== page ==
Thousands of hectares of state land to be returned to dispossessed families

Minister of Public Works Patricia de Lille. Picture: Phando Jikelo/African News Agency(ANA)

Minister of Public Works Patricia de Lille. Picture: Phando Jikelo/African News Agency(ANA)

Published Feb 25, 2020


Public Works and Infrastructure Department Minister Patricia de Lille has announced the release of hundreds of land parcels to South Africans across various provinces and in the process reversing the legacy of apartheid by returning land to dispossessed families and people of colour who were stripped of their dignity.

On Sunday, the department indicated that the land was released in line with the government’s commitment to land restitution, redistribution and tenure.

In a statement, De Lille said the department was in the process of returning land to dispossessed families and that the process itself has been a long one but one that should be hastened with urgency 'so that claimants can finally have closure as they have already waited too long since the land claims process closed in 1999'.

Following her appointment, De Lille had indicated that the issue of spatial planning would also be one of the issues that she would take up as part of doing away with apartheid spatial planning which placed black people away from their workplaces and job opportunities.

De Lille said she had already signed off numerous requests for releasing land under the custodianship of her department for human settlements and restitution purposes over the past ten months.

“In October, one hundred and sixty-seven (167) portions of state-owned land measuring fourteen thousand, one hundred and five (14 105) hectares held by the DPWI was approved by Cabinet to be released. In addition to the 14 105, DPWI has processed the release of an additional 648 hectares of land has since been approved for release for human settlements developments,” she said.

In the Eastern Cape, she said various state-owned properties were released in Humansdorp to settle the restitution claim by the direct descendants of the AmaMfengu community that settled in the Tsitsikamma area during the Anglo-Xhosa “frontier wars” of 1833 – 1834.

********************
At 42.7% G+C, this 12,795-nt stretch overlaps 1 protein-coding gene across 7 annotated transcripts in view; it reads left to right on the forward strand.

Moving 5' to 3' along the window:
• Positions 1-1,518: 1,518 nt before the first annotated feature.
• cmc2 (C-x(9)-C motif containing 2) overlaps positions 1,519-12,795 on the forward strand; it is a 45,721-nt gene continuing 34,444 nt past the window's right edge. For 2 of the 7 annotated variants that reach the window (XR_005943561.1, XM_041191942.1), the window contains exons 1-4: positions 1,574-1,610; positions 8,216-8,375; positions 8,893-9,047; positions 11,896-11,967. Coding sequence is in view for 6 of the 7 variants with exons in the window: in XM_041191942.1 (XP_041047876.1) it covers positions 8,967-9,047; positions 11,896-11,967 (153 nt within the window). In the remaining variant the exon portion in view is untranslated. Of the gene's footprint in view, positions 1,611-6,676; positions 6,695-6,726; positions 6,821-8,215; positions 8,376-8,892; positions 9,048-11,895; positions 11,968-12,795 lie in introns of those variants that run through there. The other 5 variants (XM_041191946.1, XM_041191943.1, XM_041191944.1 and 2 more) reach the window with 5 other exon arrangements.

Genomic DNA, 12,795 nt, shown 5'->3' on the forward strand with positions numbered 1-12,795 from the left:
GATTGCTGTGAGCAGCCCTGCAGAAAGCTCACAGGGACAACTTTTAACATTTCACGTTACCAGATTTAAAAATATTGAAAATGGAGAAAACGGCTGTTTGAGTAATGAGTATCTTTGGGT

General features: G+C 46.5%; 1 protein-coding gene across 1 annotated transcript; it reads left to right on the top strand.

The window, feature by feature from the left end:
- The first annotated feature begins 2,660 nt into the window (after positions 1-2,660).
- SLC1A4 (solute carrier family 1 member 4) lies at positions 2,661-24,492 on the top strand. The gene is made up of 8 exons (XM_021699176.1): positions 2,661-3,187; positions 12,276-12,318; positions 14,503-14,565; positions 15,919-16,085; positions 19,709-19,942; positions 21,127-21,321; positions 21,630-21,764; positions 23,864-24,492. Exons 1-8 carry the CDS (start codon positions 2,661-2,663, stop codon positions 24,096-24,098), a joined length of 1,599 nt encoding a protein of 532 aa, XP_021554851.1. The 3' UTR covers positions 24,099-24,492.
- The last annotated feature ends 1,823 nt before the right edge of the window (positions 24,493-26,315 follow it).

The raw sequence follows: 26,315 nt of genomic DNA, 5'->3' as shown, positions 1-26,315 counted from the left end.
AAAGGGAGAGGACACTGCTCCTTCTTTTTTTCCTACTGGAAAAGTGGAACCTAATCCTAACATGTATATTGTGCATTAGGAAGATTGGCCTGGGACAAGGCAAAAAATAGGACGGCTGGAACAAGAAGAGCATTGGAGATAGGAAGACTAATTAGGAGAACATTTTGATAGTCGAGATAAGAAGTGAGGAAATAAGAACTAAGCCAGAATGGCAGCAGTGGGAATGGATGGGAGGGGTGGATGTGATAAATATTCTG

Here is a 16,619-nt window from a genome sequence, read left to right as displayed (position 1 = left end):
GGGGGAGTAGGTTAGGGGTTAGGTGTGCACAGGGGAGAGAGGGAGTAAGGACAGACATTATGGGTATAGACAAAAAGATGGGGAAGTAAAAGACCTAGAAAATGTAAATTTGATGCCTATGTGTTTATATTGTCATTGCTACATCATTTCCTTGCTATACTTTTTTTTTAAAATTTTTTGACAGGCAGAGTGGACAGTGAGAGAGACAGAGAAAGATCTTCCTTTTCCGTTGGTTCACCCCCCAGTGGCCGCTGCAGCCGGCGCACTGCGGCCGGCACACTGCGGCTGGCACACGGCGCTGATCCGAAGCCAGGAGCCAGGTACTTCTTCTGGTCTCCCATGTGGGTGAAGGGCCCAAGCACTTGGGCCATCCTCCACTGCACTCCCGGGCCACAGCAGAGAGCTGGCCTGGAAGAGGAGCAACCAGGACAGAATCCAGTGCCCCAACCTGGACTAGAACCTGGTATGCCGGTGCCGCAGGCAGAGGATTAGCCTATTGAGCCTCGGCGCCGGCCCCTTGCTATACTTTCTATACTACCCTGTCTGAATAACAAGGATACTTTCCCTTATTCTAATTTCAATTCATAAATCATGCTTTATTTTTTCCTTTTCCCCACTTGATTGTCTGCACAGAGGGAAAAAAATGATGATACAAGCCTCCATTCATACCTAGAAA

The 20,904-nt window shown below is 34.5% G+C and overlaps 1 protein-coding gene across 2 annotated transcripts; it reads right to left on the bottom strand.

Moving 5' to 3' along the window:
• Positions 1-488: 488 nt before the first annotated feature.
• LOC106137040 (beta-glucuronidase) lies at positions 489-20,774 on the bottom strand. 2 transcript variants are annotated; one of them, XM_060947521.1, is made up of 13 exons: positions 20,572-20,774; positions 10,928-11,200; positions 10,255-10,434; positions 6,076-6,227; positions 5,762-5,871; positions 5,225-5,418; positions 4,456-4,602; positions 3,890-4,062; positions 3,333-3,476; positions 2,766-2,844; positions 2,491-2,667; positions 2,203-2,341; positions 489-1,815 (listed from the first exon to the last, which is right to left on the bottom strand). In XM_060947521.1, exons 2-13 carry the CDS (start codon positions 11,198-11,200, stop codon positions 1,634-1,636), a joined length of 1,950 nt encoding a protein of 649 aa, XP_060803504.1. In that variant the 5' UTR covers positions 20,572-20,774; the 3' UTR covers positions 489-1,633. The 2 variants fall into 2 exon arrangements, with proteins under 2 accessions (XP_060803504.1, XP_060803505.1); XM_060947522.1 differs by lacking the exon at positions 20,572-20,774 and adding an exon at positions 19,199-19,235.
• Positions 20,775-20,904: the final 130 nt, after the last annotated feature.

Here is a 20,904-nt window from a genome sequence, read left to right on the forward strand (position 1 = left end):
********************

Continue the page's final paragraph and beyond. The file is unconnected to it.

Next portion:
“The AmaMfengu Community were dispossessed of their land and forcibly removed from the claimed properties in October 1927. Their removal was done in terms of the Black Administration Act of 1972. Fifteen other properties under the custodianship of DPWI were found to be available for the restitution claim,”she said.

She said the 15 properties were more than 4 000 hectares in size, with their collective value standing around R18.8million.

In the Northern Cape, De Lille said the department indicated that it had released four state owned properties to the Department of Agriculture, Land Reform and Rural Development (DALRRD) to settle the restitution claim by the Doraan family.

“This claim was lodged before the 31 December 1998 cut-off date and complied with the provisions of the Restitution of Land Right Act, 1994. The market value as at March 2018 for the four erven (2.8 hectares) being transferred to the Doraan family stood at approximately R3.2million,” she said.

In KwaZulu Natal, around 2.1 hectares of state-owned land has been released to the eThekwini Municipality for human settlements purposes in Cato Manor for the upgrading and formalisation of the informal settlement.

Other released portions of land were in Mpumalanga, North West and Limpopo.

De Lille said she had also acceded to the request by the City of Tshwane to release a portion of Farm Elandsfontein for human settlements where around 4 houses would be built for the benefit several informal settlements.

Political Bureau

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